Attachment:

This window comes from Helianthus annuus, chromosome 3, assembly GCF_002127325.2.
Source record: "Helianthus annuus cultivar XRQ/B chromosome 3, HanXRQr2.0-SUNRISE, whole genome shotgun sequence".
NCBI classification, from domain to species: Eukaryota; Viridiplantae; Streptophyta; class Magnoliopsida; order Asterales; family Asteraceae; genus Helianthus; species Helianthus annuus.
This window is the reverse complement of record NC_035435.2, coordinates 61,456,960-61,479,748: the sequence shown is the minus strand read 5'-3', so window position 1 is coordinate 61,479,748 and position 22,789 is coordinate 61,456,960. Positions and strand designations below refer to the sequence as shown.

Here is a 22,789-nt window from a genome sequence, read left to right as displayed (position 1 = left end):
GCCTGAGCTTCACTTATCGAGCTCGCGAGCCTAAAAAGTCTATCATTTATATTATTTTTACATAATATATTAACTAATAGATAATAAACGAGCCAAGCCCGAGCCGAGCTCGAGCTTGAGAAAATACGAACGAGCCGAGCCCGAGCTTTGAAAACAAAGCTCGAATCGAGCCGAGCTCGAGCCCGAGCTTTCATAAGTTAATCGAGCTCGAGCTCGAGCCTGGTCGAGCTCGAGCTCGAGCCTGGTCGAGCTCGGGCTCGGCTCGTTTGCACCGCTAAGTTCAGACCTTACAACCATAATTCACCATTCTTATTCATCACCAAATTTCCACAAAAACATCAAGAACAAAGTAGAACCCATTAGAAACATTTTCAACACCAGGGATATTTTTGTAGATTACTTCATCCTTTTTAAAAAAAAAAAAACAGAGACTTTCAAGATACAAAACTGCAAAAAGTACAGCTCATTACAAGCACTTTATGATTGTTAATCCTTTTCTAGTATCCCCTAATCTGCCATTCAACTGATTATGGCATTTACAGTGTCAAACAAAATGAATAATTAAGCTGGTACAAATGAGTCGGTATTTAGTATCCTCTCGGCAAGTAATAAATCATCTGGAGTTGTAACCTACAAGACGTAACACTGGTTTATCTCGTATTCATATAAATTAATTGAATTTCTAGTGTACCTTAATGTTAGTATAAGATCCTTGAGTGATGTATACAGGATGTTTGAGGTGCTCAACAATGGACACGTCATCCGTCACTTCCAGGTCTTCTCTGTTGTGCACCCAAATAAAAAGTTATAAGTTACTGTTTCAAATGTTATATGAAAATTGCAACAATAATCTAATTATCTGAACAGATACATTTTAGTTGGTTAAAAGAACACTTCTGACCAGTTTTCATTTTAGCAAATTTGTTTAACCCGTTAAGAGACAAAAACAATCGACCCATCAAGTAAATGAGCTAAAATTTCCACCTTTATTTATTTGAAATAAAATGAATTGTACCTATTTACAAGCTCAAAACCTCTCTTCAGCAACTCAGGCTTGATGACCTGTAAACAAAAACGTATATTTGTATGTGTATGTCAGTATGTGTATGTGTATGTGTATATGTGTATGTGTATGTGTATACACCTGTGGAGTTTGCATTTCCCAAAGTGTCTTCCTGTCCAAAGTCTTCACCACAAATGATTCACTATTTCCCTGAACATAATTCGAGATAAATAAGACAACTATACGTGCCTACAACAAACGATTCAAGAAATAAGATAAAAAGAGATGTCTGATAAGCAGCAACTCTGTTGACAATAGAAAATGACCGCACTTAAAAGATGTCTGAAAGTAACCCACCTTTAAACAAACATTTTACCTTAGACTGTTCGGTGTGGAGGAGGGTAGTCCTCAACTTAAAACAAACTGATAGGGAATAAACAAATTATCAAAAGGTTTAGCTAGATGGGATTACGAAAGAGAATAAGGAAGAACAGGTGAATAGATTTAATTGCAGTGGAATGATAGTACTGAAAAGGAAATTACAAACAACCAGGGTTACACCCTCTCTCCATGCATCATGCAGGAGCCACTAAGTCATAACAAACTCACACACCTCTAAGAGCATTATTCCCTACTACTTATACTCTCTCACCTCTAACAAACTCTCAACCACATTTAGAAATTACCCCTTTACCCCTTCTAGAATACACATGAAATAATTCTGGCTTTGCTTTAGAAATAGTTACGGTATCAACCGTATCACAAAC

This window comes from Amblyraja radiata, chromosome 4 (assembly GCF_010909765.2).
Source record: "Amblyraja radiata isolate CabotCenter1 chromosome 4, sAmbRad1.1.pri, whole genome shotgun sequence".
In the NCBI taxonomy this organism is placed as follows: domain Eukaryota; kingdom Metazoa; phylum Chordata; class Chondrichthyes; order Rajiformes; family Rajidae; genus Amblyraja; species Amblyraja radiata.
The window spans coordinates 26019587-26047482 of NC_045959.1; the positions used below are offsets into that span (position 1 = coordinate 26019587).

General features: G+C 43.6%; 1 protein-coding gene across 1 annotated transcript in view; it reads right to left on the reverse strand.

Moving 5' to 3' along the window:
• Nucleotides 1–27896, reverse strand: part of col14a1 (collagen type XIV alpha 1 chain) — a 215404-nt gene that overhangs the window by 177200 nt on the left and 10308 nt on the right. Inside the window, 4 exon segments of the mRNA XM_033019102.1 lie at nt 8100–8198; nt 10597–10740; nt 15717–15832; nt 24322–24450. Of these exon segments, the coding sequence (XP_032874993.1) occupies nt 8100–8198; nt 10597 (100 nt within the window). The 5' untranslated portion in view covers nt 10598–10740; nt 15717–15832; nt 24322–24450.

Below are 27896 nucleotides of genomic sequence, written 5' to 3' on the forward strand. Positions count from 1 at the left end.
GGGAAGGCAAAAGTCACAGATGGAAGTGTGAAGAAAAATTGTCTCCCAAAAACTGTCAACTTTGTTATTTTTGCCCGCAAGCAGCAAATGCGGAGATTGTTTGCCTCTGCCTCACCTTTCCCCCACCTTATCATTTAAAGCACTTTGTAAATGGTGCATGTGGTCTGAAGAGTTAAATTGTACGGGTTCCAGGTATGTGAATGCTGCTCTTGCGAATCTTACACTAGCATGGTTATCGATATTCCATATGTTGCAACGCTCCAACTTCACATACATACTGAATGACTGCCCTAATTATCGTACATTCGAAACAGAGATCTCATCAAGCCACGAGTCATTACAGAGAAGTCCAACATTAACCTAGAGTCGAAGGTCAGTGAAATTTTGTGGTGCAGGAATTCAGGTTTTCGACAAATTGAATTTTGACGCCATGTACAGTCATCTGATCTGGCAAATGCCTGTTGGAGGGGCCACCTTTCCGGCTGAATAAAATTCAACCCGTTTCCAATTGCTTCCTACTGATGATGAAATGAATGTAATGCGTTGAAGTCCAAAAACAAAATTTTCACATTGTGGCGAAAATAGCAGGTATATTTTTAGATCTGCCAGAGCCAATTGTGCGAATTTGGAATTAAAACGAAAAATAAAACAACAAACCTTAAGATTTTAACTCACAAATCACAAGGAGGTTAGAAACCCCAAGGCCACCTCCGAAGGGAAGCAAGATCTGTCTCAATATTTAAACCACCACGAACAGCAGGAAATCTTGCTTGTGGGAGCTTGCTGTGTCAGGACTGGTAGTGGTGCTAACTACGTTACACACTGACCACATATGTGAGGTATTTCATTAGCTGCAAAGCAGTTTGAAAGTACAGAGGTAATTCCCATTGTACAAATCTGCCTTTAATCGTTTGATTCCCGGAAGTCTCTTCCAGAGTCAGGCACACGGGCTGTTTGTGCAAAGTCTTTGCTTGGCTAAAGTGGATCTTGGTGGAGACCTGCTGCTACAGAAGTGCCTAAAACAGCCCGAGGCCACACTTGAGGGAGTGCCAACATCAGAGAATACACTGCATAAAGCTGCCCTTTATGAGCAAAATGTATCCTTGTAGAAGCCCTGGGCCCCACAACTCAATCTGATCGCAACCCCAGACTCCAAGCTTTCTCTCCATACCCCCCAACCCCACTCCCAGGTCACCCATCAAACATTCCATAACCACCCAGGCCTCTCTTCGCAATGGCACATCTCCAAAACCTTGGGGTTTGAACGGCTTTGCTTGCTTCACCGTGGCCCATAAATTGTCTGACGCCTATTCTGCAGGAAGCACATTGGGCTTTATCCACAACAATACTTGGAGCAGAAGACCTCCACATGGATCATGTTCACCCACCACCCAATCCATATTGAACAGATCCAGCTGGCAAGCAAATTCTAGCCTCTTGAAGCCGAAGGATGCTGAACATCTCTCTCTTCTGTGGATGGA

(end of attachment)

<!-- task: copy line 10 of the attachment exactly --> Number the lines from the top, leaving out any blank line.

The window spans coordinates 26019587-26047482 of NC_045959.1; the positions used below are offsets into that span (position 1 = coordinate 26019587).